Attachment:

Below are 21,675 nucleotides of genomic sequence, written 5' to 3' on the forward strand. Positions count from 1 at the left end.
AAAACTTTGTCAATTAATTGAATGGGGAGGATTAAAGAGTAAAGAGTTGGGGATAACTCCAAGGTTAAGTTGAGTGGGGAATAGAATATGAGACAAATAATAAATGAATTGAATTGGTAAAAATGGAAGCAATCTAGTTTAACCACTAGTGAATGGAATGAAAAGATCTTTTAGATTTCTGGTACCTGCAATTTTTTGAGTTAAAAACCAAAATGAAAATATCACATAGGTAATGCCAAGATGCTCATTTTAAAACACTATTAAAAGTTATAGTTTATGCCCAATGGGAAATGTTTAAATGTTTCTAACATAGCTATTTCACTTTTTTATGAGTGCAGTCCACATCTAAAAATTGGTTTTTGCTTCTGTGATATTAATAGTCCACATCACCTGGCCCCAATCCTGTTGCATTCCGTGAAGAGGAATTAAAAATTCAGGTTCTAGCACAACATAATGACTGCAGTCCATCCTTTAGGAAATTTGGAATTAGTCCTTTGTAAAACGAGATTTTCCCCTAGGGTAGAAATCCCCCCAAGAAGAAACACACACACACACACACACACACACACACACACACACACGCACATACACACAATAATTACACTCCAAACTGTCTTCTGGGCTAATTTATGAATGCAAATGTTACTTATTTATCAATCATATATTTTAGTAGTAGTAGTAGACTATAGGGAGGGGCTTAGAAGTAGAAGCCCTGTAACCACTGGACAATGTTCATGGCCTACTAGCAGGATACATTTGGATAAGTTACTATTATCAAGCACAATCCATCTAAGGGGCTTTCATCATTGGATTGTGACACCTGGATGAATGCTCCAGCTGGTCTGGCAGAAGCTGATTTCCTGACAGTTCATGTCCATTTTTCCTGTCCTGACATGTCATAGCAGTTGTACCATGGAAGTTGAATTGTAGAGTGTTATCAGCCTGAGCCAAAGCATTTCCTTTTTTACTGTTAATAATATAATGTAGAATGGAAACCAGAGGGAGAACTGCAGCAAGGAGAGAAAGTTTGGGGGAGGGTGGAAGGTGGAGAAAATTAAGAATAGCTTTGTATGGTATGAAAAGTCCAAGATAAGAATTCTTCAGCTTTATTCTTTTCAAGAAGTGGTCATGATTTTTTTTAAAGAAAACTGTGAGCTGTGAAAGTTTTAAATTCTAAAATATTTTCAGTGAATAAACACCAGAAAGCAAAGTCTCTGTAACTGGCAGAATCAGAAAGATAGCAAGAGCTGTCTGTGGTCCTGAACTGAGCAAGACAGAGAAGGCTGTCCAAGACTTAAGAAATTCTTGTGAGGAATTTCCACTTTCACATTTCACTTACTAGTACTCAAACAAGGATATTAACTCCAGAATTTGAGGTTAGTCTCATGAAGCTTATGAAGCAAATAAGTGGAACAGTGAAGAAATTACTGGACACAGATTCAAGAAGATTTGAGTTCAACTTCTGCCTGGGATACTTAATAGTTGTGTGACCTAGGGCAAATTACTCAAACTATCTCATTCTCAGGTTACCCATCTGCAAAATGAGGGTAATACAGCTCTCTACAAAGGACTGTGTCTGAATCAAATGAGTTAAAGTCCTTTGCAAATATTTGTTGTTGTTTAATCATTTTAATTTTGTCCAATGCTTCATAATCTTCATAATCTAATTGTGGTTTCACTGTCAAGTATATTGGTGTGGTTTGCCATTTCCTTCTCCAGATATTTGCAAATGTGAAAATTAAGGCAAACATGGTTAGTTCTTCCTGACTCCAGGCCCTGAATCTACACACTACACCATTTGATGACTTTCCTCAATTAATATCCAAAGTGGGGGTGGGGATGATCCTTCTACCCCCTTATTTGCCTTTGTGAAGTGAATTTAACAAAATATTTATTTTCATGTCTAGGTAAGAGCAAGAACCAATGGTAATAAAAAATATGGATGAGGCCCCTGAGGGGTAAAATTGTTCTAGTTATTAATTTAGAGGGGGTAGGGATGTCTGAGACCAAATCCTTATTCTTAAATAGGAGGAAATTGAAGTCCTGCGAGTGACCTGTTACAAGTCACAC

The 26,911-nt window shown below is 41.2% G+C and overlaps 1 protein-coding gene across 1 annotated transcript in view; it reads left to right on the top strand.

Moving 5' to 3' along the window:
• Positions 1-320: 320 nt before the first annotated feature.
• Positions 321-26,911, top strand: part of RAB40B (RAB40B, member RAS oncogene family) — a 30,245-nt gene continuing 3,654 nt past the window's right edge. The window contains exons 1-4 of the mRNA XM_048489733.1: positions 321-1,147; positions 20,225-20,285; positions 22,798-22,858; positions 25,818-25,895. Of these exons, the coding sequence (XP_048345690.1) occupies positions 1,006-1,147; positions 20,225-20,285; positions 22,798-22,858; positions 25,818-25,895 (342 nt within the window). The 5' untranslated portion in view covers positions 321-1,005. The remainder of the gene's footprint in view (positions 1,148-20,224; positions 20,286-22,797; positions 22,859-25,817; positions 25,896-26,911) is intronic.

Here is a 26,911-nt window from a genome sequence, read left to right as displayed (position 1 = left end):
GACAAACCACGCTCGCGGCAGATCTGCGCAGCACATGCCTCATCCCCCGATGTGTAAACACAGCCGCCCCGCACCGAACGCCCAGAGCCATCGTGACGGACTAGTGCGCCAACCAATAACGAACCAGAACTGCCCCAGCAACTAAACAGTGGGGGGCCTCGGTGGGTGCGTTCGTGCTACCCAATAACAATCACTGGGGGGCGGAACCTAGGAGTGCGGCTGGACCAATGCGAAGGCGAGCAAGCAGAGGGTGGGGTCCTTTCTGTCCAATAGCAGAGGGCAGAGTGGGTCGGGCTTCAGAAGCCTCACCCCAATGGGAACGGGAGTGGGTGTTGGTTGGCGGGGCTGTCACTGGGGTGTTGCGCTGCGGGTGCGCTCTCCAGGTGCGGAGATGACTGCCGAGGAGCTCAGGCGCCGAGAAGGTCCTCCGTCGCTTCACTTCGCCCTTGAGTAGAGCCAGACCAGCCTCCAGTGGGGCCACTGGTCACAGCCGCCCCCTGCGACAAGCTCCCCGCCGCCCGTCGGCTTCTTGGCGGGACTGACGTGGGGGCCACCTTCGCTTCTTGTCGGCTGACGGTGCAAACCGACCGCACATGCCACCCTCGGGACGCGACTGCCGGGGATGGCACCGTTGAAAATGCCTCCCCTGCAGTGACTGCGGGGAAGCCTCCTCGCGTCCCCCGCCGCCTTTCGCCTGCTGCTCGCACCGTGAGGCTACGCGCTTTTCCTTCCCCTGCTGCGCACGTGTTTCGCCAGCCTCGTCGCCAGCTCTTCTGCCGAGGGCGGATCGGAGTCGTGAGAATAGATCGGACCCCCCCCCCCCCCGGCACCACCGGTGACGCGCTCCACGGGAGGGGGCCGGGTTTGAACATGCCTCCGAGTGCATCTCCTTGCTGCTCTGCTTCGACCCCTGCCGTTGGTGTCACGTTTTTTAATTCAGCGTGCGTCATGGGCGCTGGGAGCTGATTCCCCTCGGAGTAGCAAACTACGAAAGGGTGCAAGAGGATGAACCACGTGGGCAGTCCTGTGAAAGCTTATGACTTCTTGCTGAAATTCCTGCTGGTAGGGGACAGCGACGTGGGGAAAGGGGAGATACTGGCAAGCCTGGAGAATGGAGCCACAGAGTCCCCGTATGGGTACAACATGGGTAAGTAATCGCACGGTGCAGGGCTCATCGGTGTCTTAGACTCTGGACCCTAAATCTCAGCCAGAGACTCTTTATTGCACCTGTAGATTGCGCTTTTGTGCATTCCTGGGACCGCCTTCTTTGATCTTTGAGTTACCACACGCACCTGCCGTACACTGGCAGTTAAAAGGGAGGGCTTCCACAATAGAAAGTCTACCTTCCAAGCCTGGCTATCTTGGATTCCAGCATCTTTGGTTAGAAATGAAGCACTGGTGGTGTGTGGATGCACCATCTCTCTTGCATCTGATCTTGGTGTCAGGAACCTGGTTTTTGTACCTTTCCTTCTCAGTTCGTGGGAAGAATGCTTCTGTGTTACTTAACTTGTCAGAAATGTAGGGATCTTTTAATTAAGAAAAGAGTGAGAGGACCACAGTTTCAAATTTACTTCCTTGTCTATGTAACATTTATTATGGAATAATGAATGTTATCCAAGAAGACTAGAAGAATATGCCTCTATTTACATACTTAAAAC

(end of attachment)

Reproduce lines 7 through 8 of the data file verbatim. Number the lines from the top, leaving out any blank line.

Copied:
Here is a 26,911-nt window from a genome sequence, read left to right as displayed (position 1 = left end):
GACAAACCACGCTCGCGGCAGATCTGCGCAGCACATGCCTCATCCCCCGATGTGTAAACACAGCCGCCCCGCACCGAACGCCCAGAGCCATCGTGACGGACTAGTGCGCCAACCAATAACGAACCAGAACTGCCCCAGCAACTAAACAGTGGGGGGCCTCGGTGGGTGCGTTCGTGCTACCCAATAACAATCACTGGGGGGCGGAACCTAGGAGTGCGGCTGGACCAATGCGAAGGCGAGCAAGCAGAGGGTGGGGTCCTTTCTGTCCAATAGCAGAGGGCAGAGTGGGTCGGGCTTCAGAAGCCTCACCCCAATGGGAACGGGAGTGGGTGTTGGTTGGCGGGGCTGTCACTGGGGTGTTGCGCTGCGGGTGCGCTCTCCAGGTGCGGAGATGACTGCCGAGGAGCTCAGGCGCCGAGAAGGTCCTCCGTCGCTTCACTTCGCCCTTGAGTAGAGCCAGACCAGCCTCCAGTGGGGCCACTGGTCACAGCCGCCCCCTGCGACAAGCTCCCCGCCGCCCGTCGGCTTCTTGGCGGGACTGACGTGGGGGCCACCTTCGCTTCTTGTCGGCTGACGGTGCAAACCGACCGCACATGCCACCCTCGGGACGCGACTGCCGGGGATGGCACCGTTGAAAATGCCTCCCCTGCAGTGACTGCGGGGAAGCCTCCTCGCGTCCCCCGCCGCCTTTCGCCTGCTGCTCGCACCGTGAGGCTACGCGCTTTTCCTTCCCCTGCTGCGCACGTGTTTCGCCAGCCTCGTCGCCAGCTCTTCTGCCGAGGGCGGATCGGAGTCGTGAGAATAGATCGGACCCCCCCCCCCCCCGGCACCACCGGTGACGCGCTCCACGGGAGGGGGCCGGGTTTGAACATGCCTCCGAGTGCATCTCCTTGCTGCTCTGCTTCGACCCCTGCCGTTGGTGTCACGTTTTTTAATTCAGCGTGCGTCATGGGCGCTGGGAGCTGATTCCCCTCGGAGTAGCAAACTACGAAAGGGTGCAAGAGGATGAACCACGTGGGCAGTCCTGTGAAAGCTTATGACTTCTTGCTGAAATTCCTGCTGGTAGGGGACAGCGACGTGGGGAAAGGGGAGATACTGGCAAGCCTGGAGAATGGAGCCACAGAGTCCCCGTATGGGTACAACATGGGTAAGTAATCGCACGGTGCAGGGCTCATCGGTGTCTTAGACTCTGGACCCTAAATCTCAGCCAGAGACTCTTTATTGCACCTGTAGATTGCGCTTTTGTGCATTCCTGGGACCGCCTTCTTTGATCTTTGAGTTACCACACGCACCTGCCGTACACTGGCAGTTAAAAGGGAGGGCTTCCACAATAGAAAGTCTACCTTCCAAGCCTGGCTATCTTGGATTCCAGCATCTTTGGTTAGAAATGAAGCACTGGTGGTGTGTGGATGCACCATCTCTCTTGCATCTGATCTTGGTGTCAGGAACCTGGTTTTTGTACCTTTCCTTCTCAGTTCGTGGGAAGAATGCTTCTGTGTTACTTAACTTGTCAGAAATGTAGGGATCTTTTAATTAAGAAAAGAGTGAGAGGACCACAGTTTCAAATTTACTTCCTTGTCTATGTAACATTTATTATGGAATAATGAATGTTATCCAAGAAGACTAGAAGAATATGCCTCTATTTACATACTTAAAAC